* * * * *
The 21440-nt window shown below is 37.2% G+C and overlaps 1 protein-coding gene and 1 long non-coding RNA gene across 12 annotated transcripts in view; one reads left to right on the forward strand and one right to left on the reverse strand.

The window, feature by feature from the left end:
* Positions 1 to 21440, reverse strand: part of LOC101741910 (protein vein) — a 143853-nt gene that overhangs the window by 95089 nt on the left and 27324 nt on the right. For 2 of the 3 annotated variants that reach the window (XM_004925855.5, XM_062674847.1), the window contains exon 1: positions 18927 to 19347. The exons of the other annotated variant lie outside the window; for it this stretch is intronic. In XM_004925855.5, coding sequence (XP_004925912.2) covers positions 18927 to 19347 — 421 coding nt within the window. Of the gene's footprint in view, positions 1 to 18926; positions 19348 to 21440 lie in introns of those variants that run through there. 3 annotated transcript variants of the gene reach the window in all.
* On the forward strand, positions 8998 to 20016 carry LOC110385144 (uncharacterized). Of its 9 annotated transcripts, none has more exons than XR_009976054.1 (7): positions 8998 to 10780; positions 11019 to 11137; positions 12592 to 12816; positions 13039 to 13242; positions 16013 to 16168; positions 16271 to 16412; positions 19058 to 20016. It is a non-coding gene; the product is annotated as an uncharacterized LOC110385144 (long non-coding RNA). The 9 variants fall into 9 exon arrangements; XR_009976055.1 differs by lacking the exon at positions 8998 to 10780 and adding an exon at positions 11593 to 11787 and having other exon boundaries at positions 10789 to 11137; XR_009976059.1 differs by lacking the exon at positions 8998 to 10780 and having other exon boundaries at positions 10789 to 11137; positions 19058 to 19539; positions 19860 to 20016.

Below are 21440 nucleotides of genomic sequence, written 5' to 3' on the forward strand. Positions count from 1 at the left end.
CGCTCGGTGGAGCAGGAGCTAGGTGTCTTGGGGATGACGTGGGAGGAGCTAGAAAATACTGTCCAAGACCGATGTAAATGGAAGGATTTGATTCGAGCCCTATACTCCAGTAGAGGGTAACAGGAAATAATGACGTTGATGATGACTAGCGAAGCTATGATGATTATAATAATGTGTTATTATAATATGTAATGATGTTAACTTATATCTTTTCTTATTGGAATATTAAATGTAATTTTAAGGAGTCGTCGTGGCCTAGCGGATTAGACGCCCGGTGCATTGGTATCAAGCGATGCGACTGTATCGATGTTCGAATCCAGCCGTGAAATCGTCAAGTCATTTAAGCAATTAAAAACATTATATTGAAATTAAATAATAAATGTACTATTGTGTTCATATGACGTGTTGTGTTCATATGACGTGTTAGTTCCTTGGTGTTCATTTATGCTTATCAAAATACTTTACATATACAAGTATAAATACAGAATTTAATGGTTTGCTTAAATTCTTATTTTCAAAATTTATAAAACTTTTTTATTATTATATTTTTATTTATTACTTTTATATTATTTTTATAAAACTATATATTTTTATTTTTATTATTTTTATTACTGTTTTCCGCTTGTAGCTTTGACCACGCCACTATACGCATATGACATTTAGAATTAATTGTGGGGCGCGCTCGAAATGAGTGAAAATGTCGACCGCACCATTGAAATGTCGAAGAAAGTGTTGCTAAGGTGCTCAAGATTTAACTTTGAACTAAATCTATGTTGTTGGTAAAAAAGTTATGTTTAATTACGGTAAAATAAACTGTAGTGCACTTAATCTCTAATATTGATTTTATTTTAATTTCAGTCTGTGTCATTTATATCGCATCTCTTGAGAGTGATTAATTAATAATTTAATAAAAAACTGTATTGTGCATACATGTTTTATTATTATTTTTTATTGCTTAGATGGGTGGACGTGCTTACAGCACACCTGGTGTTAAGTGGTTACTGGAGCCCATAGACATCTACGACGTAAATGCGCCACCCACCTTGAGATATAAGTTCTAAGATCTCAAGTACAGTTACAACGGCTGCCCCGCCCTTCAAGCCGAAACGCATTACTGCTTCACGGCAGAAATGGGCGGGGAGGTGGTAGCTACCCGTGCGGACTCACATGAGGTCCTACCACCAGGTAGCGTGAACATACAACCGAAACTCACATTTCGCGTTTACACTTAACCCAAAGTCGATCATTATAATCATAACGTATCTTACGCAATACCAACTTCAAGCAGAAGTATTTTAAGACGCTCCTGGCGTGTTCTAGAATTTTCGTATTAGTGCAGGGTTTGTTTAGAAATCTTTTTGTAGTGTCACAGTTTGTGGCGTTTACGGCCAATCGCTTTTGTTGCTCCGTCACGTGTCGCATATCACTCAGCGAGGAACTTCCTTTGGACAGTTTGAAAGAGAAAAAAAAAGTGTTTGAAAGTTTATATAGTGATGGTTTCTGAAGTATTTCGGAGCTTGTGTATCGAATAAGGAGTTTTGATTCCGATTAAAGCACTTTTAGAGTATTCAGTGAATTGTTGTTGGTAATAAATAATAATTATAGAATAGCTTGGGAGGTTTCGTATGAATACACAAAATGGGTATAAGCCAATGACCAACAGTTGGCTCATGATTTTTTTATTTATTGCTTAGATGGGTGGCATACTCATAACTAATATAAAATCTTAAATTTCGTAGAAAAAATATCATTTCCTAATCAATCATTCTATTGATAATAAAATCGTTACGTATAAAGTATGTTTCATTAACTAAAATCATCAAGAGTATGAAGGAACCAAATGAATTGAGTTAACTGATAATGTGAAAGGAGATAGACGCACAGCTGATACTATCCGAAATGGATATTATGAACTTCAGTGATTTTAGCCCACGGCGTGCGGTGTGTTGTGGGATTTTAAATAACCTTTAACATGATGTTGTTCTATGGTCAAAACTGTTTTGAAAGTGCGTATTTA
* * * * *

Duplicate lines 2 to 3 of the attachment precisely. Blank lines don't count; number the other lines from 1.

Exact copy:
The window, feature by feature from the left end:
* Positions 1 to 21440, reverse strand: part of LOC101741910 (protein vein) — a 143853-nt gene that overhangs the window by 95089 nt on the left and 27324 nt on the right. For 2 of the 3 annotated variants that reach the window (XM_004925855.5, XM_062674847.1), the window contains exon 1: positions 18927 to 19347. The exons of the other annotated variant lie outside the window; for it this stretch is intronic. In XM_004925855.5, coding sequence (XP_004925912.2) covers positions 18927 to 19347 — 421 coding nt within the window. Of the gene's footprint in view, positions 1 to 18926; positions 19348 to 21440 lie in introns of those variants that run through there. 3 annotated transcript variants of the gene reach the window in all.